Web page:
Hummers: Yes, they do come in winter! • Stephanie Hudak, gardening columnist
As a dedicated bird watcher it was with incredible delight that I accepted the invitation of Rena Holt (of the Sunflower Farm) to come to her home to see a Rufous Hummingbird that was visiting her feeders and watch it being banded. For those of us who do feed our regular visitors, the Ruby Throated Hummingbird, we send them off in September, take down our feeders, and wait for their return in early summer. I’ve been advised to keep up the feeders for those stragglers that might come by, but it seemed like too much trouble. Well, Rena proved me wrong. What a beautiful sight to see this 2-year-old male (the bander told me this) flashing his bright, copper-colored feathers in the sunlight. And then to have an up close and touchable moment with this little beauty was a birder’s dream. To impress you a bit more, note that the Rufous Hummingbird’s migration and breeding grounds are on the west coast – to have him visit us here is a rare treat.
So why am I writing about a bird in a gardening column? To tell you all that just a little bit of effort on your part might bring you incredible joy one day. Yes, the Rufous Hummingbird is the exception and in the cold months of winter; a sugar feeder is his/her only source of food. But there are so many plants that you can add to your yard that will invite regular hummers and other birds to your yard… and let me tell you about them. First of all, any plant with a deep throat will make a hummer happy. Some of their favorites are Trumpet Vine (Campsis radicans), the Redbud Tree (Cercis Canadensis), Bee Balm (Monarda didyma), and Fire Pink (Silene virginica). They love bright-colored, vining plants. And if you are looking for a place to find unusual ones, I’ve got the place for you. Check out Brushwood Gardens (www.gardenvines.com). Dan Long has a wonderful selection of vines that would delight any hummer that passed by. I personally bought Campsis ‘Morning Calm’ (is that not a beautiful name for a plant?) at a garden conference I just attended – giant orange blooms that scream out to passing hummers to stop and take a drink. And while I wait for the hummers to get there, I have the pleasure of the plant’s graceful beauty draping over my fence.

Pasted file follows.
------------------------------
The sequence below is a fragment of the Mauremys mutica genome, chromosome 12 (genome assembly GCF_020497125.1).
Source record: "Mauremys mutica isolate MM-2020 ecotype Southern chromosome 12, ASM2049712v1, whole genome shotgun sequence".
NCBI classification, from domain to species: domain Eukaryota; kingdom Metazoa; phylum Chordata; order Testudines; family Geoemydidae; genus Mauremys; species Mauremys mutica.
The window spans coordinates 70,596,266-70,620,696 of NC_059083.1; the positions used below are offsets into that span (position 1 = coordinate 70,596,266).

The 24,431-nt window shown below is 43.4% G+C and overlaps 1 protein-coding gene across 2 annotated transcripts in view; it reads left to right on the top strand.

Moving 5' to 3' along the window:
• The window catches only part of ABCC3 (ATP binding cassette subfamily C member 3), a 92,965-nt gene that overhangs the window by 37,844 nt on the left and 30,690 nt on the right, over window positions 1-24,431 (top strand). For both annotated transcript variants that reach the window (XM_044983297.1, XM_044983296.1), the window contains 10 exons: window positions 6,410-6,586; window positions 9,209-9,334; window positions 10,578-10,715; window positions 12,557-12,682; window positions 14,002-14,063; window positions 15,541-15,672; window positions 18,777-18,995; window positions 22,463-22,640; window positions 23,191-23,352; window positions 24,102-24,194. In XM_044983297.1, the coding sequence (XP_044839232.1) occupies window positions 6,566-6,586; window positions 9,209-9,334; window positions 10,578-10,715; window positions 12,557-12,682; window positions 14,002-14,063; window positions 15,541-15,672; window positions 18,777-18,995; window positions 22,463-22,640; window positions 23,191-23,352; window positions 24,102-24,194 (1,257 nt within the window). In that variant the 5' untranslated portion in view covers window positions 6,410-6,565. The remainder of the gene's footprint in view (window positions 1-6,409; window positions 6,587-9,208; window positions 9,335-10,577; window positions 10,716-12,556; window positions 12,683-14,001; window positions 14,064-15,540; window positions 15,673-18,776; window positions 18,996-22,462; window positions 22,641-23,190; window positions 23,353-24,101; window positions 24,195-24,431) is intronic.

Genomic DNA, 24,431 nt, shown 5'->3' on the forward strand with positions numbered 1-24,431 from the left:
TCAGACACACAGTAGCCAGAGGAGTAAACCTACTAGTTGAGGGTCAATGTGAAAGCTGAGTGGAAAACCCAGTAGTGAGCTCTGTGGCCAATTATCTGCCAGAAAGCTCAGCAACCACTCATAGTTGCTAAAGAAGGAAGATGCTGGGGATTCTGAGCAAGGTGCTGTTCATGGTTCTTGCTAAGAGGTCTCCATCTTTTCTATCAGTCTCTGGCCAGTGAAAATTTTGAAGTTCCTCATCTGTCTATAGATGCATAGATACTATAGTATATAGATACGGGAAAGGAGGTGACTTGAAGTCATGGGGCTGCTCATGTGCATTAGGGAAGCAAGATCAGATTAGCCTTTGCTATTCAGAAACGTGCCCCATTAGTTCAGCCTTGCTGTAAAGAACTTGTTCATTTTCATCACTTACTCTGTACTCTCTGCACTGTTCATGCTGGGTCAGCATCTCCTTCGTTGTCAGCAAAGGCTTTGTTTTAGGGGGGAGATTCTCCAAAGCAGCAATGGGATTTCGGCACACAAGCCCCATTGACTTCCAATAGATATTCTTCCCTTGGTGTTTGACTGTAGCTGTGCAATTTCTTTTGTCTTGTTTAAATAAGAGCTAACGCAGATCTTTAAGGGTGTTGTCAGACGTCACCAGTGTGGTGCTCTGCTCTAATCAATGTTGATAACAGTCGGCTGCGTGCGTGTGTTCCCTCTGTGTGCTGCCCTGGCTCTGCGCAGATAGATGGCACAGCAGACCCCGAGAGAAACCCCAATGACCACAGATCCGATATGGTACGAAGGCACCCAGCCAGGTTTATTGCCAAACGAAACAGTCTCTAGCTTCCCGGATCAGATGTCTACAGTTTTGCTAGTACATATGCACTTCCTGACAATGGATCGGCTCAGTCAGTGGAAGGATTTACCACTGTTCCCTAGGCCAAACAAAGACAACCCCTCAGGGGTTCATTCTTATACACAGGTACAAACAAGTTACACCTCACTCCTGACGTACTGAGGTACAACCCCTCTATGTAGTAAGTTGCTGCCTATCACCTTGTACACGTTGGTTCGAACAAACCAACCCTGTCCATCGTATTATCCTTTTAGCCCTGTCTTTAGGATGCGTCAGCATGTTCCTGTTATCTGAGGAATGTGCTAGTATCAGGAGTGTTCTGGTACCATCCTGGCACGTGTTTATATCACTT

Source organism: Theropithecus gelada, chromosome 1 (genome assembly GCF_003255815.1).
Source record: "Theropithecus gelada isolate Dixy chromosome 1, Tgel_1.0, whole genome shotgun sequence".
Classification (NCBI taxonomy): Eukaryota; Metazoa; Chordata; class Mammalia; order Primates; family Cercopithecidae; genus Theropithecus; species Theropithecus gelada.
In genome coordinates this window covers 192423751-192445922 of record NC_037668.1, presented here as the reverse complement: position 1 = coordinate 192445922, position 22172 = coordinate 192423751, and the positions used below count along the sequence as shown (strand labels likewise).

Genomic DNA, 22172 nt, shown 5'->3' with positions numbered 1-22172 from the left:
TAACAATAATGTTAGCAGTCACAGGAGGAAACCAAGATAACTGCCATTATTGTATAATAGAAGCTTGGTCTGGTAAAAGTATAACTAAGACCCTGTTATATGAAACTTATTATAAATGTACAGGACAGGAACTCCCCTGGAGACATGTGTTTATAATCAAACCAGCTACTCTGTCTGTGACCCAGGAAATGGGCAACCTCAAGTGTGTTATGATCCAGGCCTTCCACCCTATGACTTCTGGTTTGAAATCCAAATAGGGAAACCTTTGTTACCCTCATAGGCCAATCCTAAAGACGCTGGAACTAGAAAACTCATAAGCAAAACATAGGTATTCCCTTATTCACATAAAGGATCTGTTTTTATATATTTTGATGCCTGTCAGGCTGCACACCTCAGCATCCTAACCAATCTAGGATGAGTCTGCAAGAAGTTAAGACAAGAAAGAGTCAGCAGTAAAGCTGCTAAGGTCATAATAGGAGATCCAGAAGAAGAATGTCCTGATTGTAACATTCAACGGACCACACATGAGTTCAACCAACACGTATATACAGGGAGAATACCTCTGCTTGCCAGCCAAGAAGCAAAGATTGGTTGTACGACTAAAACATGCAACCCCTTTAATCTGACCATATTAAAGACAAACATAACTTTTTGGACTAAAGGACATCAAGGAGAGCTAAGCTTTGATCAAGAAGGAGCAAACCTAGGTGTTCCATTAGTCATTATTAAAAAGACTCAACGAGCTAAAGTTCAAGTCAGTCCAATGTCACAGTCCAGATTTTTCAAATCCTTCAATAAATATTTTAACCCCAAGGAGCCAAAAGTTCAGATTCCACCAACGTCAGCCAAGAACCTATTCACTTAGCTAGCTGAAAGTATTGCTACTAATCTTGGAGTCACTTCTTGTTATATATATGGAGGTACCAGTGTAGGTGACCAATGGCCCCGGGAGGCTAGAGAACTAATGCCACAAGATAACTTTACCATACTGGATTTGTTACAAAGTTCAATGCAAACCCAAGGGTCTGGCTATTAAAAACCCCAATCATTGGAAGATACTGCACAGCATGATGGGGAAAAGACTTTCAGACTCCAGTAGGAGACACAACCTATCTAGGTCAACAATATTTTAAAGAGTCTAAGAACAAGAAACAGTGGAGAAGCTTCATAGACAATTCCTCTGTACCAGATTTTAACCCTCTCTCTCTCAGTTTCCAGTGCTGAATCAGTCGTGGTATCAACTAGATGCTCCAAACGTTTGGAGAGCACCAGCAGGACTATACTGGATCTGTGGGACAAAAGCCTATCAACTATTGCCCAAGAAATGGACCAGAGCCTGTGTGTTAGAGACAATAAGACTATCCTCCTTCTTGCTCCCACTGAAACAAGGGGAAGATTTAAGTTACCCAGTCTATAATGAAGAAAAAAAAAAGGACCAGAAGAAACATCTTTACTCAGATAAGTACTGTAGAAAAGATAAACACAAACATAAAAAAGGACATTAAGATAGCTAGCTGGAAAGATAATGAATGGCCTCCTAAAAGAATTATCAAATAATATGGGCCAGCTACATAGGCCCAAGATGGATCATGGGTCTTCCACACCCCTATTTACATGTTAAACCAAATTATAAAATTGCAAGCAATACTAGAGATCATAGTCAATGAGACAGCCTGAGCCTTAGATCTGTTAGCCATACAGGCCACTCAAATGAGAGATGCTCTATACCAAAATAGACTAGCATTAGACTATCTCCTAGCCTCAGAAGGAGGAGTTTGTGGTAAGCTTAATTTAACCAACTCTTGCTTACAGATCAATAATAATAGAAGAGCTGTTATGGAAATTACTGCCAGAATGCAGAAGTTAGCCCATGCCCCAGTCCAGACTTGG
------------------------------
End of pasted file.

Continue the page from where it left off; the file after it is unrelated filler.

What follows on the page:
As many of you may know, it is with great sadness that I tell you that my husband of 46 years passed away this past week. So I ask all of you to take every moment to enjoy life’s pleasures. Get up early and watch the sun come up, listen to the birds singing in the trees, plant something and watch it grow. We are not promised tomorrow, but we do have today. Make sure you tell people that you love them every day, give them a hug… it matters. Then go outside and plant something!
Printed in the February 14, 2013 edition